Source: Dansk Biografisk Lexicon Carl Fr. Bricka Project Runeberg (1887-1905) Valdemar I, 1131-82, Danish king,a son of Knud Lavard and Ingeborg, was born eight days after his father's murder 14. January 1131; he was named after his mother's paternal grandfather Grandprince Vladimir. V. was brought up by Asser Rig in Fjenneslevlille and was from his childhood united in a faithful friendship to Asser's sons, the older Absalon and his brother Esbern (Snare); devoutness and patriotism was the guiding principle in this home. It is characteristic of V.'s fiery temper that he and his cousin Svend Eriksen (Grathe), both still only boys, decided to move Knud Lavard's mortal remains from the grave into a reliquary, since the holyness of Knud often showed itself in miracles, and the boys carried out their purpose in spite of archbishop Eskil's protests. When the kingdom was divided between Svend and Knud, V. took service by Svend and was appointed Jarl in Schleswig; in the fights against Knud V. took part with great courage. But Svend's unreliability and no ability in ruling became gradually obvious to V. Knud's friends arranged a betrothal between V. and Knud's halfsister Sophie, and when Svend ambushed V.,he joined Knud completely and became his co-regent. After an agreement via V.'s mediation had been arranged about a tripartition of the kingdom, Svend attacked treasonably his co-kings during a gathering at Knud in Roskilde; Knud was killed , V. was wounded, but got away and escaped in the dark. (9. Aug. 1157). He kept hiding in the forests for some time, until he succeeded with Esbern's help to get to Jutland in a great storm. In the battle at Grathe Hede 23. Oct. 1157 Svend suffered a decisive defeat and was killed under his flight. V. showed a great mildness to his opponents, just two of Svend's men were executed because Knud's warriors demanded it. The first big task for V. was to free Denmark from the Wendic attacks and cleanse the Danish waters from these pirates. During the throne- feud and all the inner unrest in the previous generation the Wendic robbers had free rein, but many parts of the country were completely desolate, and all citizens were frightened and could not do their business. Absalon, who had been elected bishop in Roskilde in 1158, realized acutely the importance of the task,and also how to carry it through, and he was not only V.'s persevering helper, but a pioneer in this warfare. However, the task seemed so large that they thought it necessary to make an alliance with hertug Henrik Løve in the fight against the Wends, but the advantages in such an alliance were few, and soon V. and Absalon had frightened the Wends off from the Danish waters. The center of the Wendic heathendom and piracy was still Rygen/Rügen, and the goal was to conquer this island and destroy its famous shrine Arkona. Together with the Pommeranian V. made an expedition there and captured Arkona; St. Viti Day, 15 June 1169, he made his entry into the castle.Pope Alexander III placed the island under Roskilde Bishopric by a papal bull. In several later expeditions, especially to the countries at the mouth of Oder, V. succeeded in restraining both the Wends and the Pommeranians. By organizing the war system and by building fortifications he also took care of the defence of the country; he let build a very thick tile- wall in front of Danevirke, a half mile long (Danish mile = ab. 7,5 km)- and at the island of Sprogø he raised a strong tower, surrounded by a fortification wall. When V. ascended the throne, the conditions of the kingdom were outwards so insecure that the king thought it necessary - on emperor Frederik's request -to promise to pay tribute to him. When the emperor returned from Italy, he had summoned a Rigsdag and a church-meeting at Dole in France Comté.(1162).Here had to be a judgement in the large church-feud between the two popes Victor IV and Alexander III, who both claimed that they were rightfully elected and both had large parties in the various countries. The emperor asked V. to be present, and although Absalon and Esbern advised him firmly not to, he went down there. In a church- view the meeting was without importance, since Alexander's supporters were not present, but V. - who until now had supported pope Victor - although archbishop Eskil had taken Alexander's side, suddenly discovered the danger in such a support to the emperor. The tribute he had to pay emperor Frederik I, was of lesser importance, since it did not order him vasalry. Not long after his homecoming V. changed his church-view, and Eskil, who caused by his hot-tempered attitude to the king in the church-feud had to leave the country, could come back again. V. had shortly after his ascending the throne promised the Norwegian chief Erling Skakke his assistance, if his son Magnus, when he got the throne of Norway, gave Vigen to V. After Magnus was crowned king (1164), the promise was not fulfilled , and therefore made V. two expeditions to Norway(1165, 1168), but without any large profit. The unrest was however very awkward for the Norsemen, and Erling achieved in a visit by Valdemar in Randers in 1170 a peace, whereafter Vigen was given to Denmark, on the condition that Erling got it as a vasalry. V. had the same year obtained, what he had worked for for a long time at the Kurien in Rome, that he wanted his father Knud Lavard admitted among the saints. At a great party in Ringsted the papal bulle about this was announced the day after St. Hansdag 1170 (25 June), and Knud's bones were put into a magnificent reliquary. Just after this was V.'s 7 year old son Knud, who already had been paid tribute to as heir to the throne 5 years ago, annointed and crowned by archbishop Eskil. V. worked during all his rule in a close connection to the church.The feud he had with Eskil for a period, was now atoned for, and when Eskil resigned, he was allowed by the pope to elect his successor and chose Absalon. By many privileges and favours V. supported churches and klosters, he founded as thanks for his victory over Svend the richly equipped Vitskøl kloster. For the sick and worn-out warriors he established the first Danish Johanitterkloster in Antvorskov, and he gave great gifts to Ringsted church and to many other churches in the country. Kong V.s rule was only darkened by few shadows, but there were some. Like the unwise and unfortunate conspiracies, in which Buris Henriksen, Magnus, Erik Lam's son and Eskil's daughter's sons Carl and Knud were guilty; Carl was killed in the fight, the three others were put in prison for life at Søborg. V. almost showed forbearance in his treatment of these men. On the other hand V. could be blamed for being too hard and unforgiving during the rebellion, which the Skåne-people started in 1180-81, when they drove away the non- Skåne-officials and denied to pay bishop- taxes and other duties. Saxo does not approve V.'s tough treatment of the rebels, and Svend Aagesen/Aggesen, who was a friend of the Skåne-people and wrote reports just after the rebellion , seems to blame V. that he was more "cruel to his own" than was righteous. Svend eagerly praises the king as a magnificent warrior, very handsome, sharp-sighted and cleverly judging, very cultured and right-minded, and all contemporaries agreed in this opinion. His nature was happy, like his open kindness and complete lack of arrogance won many hearts; his braveness and his generosity towards his enemies was appreciated by everyone. But although he was tempered and resolute, when danger was there and the fight came close, he could in quiet conditions show a hesitation in his decisions, which was not good, a certain shyness in speaking out made him restrain bursts of anger, which would have been natural and might have hindered that a grudge kept staying in his mind, like it often happened. Much of, what V. had fought for, became his son's gain, and "came to him almost without efforts" says Saxo. And V., who always had fought against the narrow-mindedness of the Jutlanders, had to - on his deathbed in Vordingborg - see the fleet give up an expedition to the Wends caused by the sullenness of the Jutland crew. His fever got worse and he died 12. May 1182. The peasants came at once to bear this fine king on their shoulders to his last resting place; he had been the liberator and innovator of the homeland; and here in Ringsted church his fosterbrother Absalon read, deeply moved, the soul mass for the king. V. had with Sophie, whom he had married just before the battle at Grathe hede, 2 sons, Knud and Valdemar, and 6 daugthers, Sophie, who married Sigfried of Orlamünde, Richiza, the Swedish king Erik's wife, Ingeborg, married to Philip August of France, Helene, the wife of Vilhelm of Lüneburg and 2 daughters, who became nuns. - Before his marriage V. had a son Christoffer with his mistress Tove. Johannes C. H. R. Steenstrup. Sophie, o.1140-98, Queen, was a halfsister of king Knud (III), Magnus's son, since his mother Richiza had after the fall of Magnus married a Russian prince Volodar, whom she however had left to marry king Sverker of Sweden. After Valdmar, the son of Knud Lavard, had turned from the alliance with Svend and had reconciled with Knud, a marriage between Valdemar and sophie was arranged; she was only adolescent, but showed signs of becoming very beautiful, and since she had no estate in Denmark, Knud promised to give her 1/8 of his paternal inheritance as a dowry. S. was brought to a woman, Bodil, for upbringing, but after Knud's murder Valdemar married his bride in Viborg (1157), and after the victory at Grathe Hede were striken some brakteats coins)with his and Sophie's picture. S. bore the sons Knud and Valdemar and the daughters Sophie, Richiza, Ingeborg and Helene and two, who became nuns. Svend Aagesen/Aggesen talks with great admiration about S.'s beauty. She seems to have been a self-assured, ambitious personality. After Valdemar's death 12 May 1182 Landgraf Ludwig of Thüringen - who had repudiated his wife - proposed to the Danish queen; he was one of the mightiest princes of Germany, bluff and violent. King Knud lead his mother, accompanied by a large entourage to Eider, where Ludwig received her. But Ludwig quickly changed his mind and sent the mortified S. back to Denmark; he went on a crusade and died on his way home (1190). S. died 5.May 1198 and was buried in Ringsted church beside king Valdemar. Johannes C. H. R. Steenstrup.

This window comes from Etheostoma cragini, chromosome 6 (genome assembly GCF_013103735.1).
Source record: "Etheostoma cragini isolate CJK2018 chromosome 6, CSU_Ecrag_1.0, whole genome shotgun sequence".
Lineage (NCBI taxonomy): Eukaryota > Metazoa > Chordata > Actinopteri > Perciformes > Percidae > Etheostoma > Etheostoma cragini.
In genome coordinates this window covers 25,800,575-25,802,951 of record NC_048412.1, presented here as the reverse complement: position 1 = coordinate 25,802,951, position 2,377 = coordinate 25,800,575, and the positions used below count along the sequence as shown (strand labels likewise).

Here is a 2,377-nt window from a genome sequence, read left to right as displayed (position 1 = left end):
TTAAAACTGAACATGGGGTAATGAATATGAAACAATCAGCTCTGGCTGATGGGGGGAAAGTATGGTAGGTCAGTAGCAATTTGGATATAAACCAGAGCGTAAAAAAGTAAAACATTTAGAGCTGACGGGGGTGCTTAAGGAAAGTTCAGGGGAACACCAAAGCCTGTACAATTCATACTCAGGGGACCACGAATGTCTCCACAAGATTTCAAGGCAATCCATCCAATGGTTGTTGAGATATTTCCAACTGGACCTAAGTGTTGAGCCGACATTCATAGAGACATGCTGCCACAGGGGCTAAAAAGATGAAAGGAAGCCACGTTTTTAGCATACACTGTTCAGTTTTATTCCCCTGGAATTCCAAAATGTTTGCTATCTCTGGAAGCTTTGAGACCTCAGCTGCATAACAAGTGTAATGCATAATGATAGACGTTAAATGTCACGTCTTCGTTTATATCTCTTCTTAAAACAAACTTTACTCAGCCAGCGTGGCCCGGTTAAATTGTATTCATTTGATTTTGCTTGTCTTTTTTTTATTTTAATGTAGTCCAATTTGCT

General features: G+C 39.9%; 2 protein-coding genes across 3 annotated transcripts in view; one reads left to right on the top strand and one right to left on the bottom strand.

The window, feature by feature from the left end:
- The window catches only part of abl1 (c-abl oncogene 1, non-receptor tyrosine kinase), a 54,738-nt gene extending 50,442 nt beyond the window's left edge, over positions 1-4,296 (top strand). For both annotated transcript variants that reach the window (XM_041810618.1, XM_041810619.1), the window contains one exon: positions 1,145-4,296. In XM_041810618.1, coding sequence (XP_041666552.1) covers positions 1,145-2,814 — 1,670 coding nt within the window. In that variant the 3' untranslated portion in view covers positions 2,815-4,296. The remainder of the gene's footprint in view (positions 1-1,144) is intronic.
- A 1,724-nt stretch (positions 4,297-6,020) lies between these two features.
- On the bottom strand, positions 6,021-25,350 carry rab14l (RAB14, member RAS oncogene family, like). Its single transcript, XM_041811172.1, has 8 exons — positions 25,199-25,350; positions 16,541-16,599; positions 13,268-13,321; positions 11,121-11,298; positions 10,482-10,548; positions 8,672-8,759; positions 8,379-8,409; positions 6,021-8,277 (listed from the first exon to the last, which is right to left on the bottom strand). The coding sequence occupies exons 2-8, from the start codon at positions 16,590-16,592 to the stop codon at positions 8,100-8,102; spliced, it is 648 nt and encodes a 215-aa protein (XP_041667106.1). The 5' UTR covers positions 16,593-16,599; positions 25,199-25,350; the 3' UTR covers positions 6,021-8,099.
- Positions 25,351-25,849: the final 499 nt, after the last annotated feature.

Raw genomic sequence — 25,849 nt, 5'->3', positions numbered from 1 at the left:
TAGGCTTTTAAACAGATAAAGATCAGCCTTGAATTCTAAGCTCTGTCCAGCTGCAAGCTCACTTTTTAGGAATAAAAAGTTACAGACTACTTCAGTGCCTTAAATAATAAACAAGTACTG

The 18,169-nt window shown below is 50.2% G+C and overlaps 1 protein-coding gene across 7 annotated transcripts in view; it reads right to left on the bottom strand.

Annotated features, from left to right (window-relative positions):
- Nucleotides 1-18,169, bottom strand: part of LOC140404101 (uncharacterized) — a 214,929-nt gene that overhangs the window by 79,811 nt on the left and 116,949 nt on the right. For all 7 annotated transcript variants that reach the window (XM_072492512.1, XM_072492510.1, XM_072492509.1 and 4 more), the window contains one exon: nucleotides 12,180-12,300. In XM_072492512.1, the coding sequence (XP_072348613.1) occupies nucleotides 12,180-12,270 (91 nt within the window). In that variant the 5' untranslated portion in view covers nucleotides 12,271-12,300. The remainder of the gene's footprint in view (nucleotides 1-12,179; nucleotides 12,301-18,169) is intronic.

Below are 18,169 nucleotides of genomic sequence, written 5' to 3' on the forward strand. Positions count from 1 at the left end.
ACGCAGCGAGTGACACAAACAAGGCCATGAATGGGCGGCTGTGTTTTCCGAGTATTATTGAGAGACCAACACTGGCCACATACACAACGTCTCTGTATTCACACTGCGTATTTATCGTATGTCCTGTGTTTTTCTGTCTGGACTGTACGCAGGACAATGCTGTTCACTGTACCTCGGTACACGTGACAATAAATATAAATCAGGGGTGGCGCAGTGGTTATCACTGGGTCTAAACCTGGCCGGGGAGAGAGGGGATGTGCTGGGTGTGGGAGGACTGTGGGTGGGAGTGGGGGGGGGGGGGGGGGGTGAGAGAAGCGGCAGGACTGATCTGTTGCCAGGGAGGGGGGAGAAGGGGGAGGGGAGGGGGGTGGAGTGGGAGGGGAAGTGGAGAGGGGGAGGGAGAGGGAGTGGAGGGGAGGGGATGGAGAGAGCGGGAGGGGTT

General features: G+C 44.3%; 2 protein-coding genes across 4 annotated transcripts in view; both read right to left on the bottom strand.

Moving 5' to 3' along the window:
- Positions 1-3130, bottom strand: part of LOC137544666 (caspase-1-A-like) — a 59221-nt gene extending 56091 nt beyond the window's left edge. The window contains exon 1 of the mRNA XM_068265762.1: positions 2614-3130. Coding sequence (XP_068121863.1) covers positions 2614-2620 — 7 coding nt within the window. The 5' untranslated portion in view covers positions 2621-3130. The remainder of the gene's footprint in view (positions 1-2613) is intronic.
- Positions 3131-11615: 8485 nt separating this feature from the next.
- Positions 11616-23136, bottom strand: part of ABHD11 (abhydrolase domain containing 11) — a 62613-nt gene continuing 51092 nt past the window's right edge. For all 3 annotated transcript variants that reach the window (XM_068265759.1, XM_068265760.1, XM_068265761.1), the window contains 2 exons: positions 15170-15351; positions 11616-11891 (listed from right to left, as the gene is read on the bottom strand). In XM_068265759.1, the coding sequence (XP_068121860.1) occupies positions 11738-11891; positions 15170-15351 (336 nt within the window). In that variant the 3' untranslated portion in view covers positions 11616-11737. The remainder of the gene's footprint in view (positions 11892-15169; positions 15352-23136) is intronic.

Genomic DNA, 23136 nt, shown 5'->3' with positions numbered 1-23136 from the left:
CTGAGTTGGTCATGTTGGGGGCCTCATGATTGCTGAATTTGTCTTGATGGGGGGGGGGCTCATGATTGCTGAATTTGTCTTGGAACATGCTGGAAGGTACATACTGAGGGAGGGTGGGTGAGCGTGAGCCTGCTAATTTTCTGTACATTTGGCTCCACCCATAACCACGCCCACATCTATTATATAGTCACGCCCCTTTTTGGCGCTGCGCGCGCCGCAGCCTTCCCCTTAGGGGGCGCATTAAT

Dansk Biografisk Lexicon
Carl Fr. Bricka